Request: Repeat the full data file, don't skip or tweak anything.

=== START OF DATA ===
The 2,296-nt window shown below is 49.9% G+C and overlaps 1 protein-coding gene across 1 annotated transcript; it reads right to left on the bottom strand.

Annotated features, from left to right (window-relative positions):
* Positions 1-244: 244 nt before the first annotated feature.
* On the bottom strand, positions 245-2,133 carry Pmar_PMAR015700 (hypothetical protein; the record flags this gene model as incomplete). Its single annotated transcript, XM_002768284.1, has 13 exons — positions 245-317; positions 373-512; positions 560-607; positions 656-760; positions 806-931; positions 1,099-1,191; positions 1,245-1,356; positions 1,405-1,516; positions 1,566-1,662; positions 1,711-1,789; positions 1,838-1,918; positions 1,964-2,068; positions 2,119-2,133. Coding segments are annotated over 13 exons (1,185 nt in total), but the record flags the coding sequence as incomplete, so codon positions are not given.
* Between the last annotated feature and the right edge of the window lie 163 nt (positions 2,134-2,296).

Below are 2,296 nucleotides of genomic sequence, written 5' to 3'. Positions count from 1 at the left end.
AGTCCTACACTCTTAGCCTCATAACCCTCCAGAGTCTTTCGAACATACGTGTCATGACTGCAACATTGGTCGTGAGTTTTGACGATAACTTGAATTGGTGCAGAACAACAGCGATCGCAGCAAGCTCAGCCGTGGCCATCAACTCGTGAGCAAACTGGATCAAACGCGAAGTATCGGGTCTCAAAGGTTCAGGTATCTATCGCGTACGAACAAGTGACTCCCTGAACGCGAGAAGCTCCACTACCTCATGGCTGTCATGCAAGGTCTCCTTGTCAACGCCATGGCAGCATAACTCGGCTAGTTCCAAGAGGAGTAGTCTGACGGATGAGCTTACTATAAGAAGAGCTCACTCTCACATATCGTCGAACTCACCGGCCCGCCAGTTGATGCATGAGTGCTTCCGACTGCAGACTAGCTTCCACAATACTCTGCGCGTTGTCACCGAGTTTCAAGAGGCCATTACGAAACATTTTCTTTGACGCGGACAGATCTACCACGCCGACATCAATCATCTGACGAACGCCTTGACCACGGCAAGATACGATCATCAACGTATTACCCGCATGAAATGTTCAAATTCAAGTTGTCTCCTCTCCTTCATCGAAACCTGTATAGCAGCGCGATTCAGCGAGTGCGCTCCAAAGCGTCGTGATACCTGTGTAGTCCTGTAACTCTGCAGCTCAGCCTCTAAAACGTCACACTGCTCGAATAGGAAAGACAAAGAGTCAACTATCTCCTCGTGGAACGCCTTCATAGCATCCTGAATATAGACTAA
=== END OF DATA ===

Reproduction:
The 2,296-nt window shown below is 49.9% G+C and overlaps 1 protein-coding gene across 1 annotated transcript; it reads right to left on the bottom strand.

Annotated features, from left to right (window-relative positions):
* Positions 1-244: 244 nt before the first annotated feature.
* On the bottom strand, positions 245-2,133 carry Pmar_PMAR015700 (hypothetical protein; the record flags this gene model as incomplete). Its single annotated transcript, XM_002768284.1, has 13 exons — positions 245-317; positions 373-512; positions 560-607; positions 656-760; positions 806-931; positions 1,099-1,191; positions 1,245-1,356; positions 1,405-1,516; positions 1,566-1,662; positions 1,711-1,789; positions 1,838-1,918; positions 1,964-2,068; positions 2,119-2,133. Coding segments are annotated over 13 exons (1,185 nt in total), but the record flags the coding sequence as incomplete, so codon positions are not given.
* Between the last annotated feature and the right edge of the window lie 163 nt (positions 2,134-2,296).

Below are 2,296 nucleotides of genomic sequence, written 5' to 3'. Positions count from 1 at the left end.
AGTCCTACACTCTTAGCCTCATAACCCTCCAGAGTCTTTCGAACATACGTGTCATGACTGCAACATTGGTCGTGAGTTTTGACGATAACTTGAATTGGTGCAGAACAACAGCGATCGCAGCAAGCTCAGCCGTGGCCATCAACTCGTGAGCAAACTGGATCAAACGCGAAGTATCGGGTCTCAAAGGTTCAGGTATCTATCGCGTACGAACAAGTGACTCCCTGAACGCGAGAAGCTCCACTACCTCATGGCTGTCATGCAAGGTCTCCTTGTCAACGCCATGGCAGCATAACTCGGCTAGTTCCAAGAGGAGTAGTCTGACGGATGAGCTTACTATAAGAAGAGCTCACTCTCACATATCGTCGAACTCACCGGCCCGCCAGTTGATGCATGAGTGCTTCCGACTGCAGACTAGCTTCCACAATACTCTGCGCGTTGTCACCGAGTTTCAAGAGGCCATTACGAAACATTTTCTTTGACGCGGACAGATCTACCACGCCGACATCAATCATCTGACGAACGCCTTGACCACGGCAAGATACGATCATCAACGTATTACCCGCATGAAATGTTCAAATTCAAGTTGTCTCCTCTCCTTCATCGAAACCTGTATAGCAGCGCGATTCAGCGAGTGCGCTCCAAAGCGTCGTGATACCTGTGTAGTCCTGTAACTCTGCAGCTCAGCCTCTAAAACGTCACACTGCTCGAATAGGAAAGACAAAGAGTCAACTATCTCCTCGTGGAACGCCTTCATAGCATCCTGAATATAGACTAA